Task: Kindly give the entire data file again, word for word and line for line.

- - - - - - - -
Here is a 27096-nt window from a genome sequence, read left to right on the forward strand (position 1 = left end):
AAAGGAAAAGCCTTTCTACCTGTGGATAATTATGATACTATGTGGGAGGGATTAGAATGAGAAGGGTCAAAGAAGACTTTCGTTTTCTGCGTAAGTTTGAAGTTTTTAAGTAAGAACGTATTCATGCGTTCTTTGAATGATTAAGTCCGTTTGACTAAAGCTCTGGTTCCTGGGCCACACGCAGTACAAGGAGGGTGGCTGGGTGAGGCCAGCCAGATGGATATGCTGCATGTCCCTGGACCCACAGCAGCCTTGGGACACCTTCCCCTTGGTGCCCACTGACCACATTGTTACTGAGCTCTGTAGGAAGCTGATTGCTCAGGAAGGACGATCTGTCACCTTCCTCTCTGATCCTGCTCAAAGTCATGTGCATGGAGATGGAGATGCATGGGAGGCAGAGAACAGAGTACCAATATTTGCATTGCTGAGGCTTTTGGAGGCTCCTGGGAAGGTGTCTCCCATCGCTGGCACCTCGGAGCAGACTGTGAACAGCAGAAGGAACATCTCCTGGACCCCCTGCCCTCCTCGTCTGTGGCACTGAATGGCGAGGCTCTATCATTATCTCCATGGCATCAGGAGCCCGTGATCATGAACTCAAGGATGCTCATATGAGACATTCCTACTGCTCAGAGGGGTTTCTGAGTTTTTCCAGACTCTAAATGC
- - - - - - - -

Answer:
Here is a 27096-nt window from a genome sequence, read left to right on the forward strand (position 1 = left end):
AAAGGAAAAGCCTTTCTACCTGTGGATAATTATGATACTATGTGGGAGGGATTAGAATGAGAAGGGTCAAAGAAGACTTTCGTTTTCTGCGTAAGTTTGAAGTTTTTAAGTAAGAACGTATTCATGCGTTCTTTGAATGATTAAGTCCGTTTGACTAAAGCTCTGGTTCCTGGGCCACACGCAGTACAAGGAGGGTGGCTGGGTGAGGCCAGCCAGATGGATATGCTGCATGTCCCTGGACCCACAGCAGCCTTGGGACACCTTCCCCTTGGTGCCCACTGACCACATTGTTACTGAGCTCTGTAGGAAGCTGATTGCTCAGGAAGGACGATCTGTCACCTTCCTCTCTGATCCTGCTCAAAGTCATGTGCATGGAGATGGAGATGCATGGGAGGCAGAGAACAGAGTACCAATATTTGCATTGCTGAGGCTTTTGGAGGCTCCTGGGAAGGTGTCTCCCATCGCTGGCACCTCGGAGCAGACTGTGAACAGCAGAAGGAACATCTCCTGGACCCCCTGCCCTCCTCGTCTGTGGCACTGAATGGCGAGGCTCTATCATTATCTCCATGGCATCAGGAGCCCGTGATCATGAACTCAAGGATGCTCATATGAGACATTCCTACTGCTCAGAGGGGTTTCTGAGTTTTTCCAGACTCTAAATGC